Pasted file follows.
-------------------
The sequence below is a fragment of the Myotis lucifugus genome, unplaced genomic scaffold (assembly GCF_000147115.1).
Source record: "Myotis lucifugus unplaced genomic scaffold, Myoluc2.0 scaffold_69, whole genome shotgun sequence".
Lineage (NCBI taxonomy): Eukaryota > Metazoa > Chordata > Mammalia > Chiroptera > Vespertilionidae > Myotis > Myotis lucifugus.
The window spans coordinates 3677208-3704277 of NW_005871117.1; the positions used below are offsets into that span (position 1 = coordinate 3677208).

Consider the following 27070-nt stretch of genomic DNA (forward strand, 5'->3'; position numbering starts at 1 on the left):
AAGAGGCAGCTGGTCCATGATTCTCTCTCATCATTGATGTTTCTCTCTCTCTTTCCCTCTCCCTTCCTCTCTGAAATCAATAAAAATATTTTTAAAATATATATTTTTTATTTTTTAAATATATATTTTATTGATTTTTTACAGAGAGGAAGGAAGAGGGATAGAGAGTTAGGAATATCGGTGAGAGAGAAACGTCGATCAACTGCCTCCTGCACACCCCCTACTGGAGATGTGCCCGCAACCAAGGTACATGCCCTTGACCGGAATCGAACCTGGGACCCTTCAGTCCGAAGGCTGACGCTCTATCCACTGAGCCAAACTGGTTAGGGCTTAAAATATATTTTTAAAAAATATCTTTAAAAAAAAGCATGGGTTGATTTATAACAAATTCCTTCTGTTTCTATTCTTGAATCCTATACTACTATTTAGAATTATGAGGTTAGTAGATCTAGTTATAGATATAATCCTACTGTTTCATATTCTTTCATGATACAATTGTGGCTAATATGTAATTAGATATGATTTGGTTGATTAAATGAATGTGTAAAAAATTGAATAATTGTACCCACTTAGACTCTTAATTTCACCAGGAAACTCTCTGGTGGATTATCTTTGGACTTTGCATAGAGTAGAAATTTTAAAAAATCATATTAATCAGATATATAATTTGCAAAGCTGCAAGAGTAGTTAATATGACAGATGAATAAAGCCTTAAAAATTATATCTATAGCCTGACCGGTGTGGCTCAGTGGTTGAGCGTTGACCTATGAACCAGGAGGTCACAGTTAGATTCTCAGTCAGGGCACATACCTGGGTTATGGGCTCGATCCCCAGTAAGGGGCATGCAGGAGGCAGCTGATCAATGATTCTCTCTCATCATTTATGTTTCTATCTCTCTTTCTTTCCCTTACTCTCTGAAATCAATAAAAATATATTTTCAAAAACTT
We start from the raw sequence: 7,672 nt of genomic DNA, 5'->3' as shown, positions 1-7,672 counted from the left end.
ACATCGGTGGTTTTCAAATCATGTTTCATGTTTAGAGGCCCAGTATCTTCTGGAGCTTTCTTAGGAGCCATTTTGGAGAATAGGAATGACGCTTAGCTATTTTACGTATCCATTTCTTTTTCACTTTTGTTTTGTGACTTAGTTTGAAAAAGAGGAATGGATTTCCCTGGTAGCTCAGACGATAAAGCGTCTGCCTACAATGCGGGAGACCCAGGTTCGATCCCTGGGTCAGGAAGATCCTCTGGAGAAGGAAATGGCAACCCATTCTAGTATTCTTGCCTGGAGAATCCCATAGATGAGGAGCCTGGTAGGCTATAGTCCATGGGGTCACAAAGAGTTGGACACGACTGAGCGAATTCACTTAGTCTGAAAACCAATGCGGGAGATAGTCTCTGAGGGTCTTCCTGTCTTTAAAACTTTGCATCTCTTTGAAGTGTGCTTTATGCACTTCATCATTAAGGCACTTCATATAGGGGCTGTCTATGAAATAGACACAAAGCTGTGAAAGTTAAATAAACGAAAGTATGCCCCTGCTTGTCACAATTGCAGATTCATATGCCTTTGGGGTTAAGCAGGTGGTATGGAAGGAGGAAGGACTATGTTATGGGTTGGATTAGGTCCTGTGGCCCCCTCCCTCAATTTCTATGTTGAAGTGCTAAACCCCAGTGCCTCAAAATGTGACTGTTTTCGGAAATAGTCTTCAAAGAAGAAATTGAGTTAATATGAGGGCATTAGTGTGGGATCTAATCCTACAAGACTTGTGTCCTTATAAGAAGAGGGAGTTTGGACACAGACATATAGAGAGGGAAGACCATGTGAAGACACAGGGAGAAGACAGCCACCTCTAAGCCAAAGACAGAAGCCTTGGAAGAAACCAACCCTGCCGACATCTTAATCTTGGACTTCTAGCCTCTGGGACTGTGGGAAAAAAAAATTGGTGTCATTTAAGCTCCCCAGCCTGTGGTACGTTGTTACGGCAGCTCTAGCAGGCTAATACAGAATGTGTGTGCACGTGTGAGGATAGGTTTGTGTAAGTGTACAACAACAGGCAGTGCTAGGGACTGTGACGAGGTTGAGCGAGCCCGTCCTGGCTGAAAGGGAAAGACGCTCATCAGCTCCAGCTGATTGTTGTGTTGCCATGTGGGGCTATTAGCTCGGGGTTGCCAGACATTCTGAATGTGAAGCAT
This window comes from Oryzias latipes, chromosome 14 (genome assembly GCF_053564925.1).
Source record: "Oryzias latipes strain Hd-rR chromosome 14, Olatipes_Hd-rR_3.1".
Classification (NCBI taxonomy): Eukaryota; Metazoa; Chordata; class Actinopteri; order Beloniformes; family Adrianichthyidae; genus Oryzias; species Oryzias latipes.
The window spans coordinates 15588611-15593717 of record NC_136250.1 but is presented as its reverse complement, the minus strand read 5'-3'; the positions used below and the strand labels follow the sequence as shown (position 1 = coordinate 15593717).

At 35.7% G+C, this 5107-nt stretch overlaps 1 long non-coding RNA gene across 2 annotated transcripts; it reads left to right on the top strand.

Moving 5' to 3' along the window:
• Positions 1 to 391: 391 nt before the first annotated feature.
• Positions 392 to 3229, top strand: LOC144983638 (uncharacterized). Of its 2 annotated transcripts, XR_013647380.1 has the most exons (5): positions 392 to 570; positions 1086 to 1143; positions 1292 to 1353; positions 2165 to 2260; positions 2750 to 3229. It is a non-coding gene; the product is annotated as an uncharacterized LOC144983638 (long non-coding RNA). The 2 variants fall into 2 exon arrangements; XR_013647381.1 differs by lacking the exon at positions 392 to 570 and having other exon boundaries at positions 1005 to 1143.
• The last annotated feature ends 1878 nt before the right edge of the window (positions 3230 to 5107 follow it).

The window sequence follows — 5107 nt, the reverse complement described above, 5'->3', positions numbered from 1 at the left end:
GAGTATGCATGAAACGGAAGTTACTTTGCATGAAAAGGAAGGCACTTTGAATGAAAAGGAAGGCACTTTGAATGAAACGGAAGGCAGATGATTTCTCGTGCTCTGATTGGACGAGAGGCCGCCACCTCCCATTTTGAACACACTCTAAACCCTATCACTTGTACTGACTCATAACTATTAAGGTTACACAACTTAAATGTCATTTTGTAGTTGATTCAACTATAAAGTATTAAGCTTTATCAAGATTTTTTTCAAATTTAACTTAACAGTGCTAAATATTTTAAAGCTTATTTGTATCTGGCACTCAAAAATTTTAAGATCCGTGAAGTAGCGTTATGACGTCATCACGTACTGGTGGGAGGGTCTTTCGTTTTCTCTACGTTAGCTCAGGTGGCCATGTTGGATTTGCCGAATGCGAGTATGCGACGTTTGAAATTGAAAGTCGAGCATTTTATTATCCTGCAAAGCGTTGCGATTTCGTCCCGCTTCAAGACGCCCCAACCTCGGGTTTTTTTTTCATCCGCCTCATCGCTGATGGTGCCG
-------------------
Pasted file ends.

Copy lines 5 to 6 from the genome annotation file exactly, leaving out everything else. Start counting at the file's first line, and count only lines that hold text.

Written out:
Consider the following 27070-nt stretch of genomic DNA (forward strand, 5'->3'; position numbering starts at 1 on the left):
AAGAGGCAGCTGGTCCATGATTCTCTCTCATCATTGATGTTTCTCTCTCTCTTTCCCTCTCCCTTCCTCTCTGAAATCAATAAAAATATTTTTAAAATATATATTTTTTATTTTTTAAATATATATTTTATTGATTTTTTACAGAGAGGAAGGAAGAGGGATAGAGAGTTAGGAATATCGGTGAGAGAGAAACGTCGATCAACTGCCTCCTGCACACCCCCTACTGGAGATGTGCCCGCAACCAAGGTACATGCCCTTGACCGGAATCGAACCTGGGACCCTTCAGTCCGAAGGCTGACGCTCTATCCACTGAGCCAAACTGGTTAGGGCTTAAAATATATTTTTAAAAAATATCTTTAAAAAAAAGCATGGGTTGATTTATAACAAATTCCTTCTGTTTCTATTCTTGAATCCTATACTACTATTTAGAATTATGAGGTTAGTAGATCTAGTTATAGATATAATCCTACTGTTTCATATTCTTTCATGATACAATTGTGGCTAATATGTAATTAGATATGATTTGGTTGATTAAATGAATGTGTAAAAAATTGAATAATTGTACCCACTTAGACTCTTAATTTCACCAGGAAACTCTCTGGTGGATTATCTTTGGACTTTGCATAGAGTAGAAATTTTAAAAAATCATATTAATCAGATATATAATTTGCAAAGCTGCAAGAGTAGTTAATATGACAGATGAATAAAGCCTTAAAAATTATATCTATAGCCTGACCGGTGTGGCTCAGTGGTTGAGCGTTGACCTATGAACCAGGAGGTCACAGTTAGATTCTCAGTCAGGGCACATACCTGGGTTATGGGCTCGATCCCCAGTAAGGGGCATGCAGGAGGCAGCTGATCAATGATTCTCTCTCATCATTTATGTTTCTATCTCTCTTTCTTTCCCTTACTCTCTGAAATCAATAAAAATATATTTTCAAAAACTT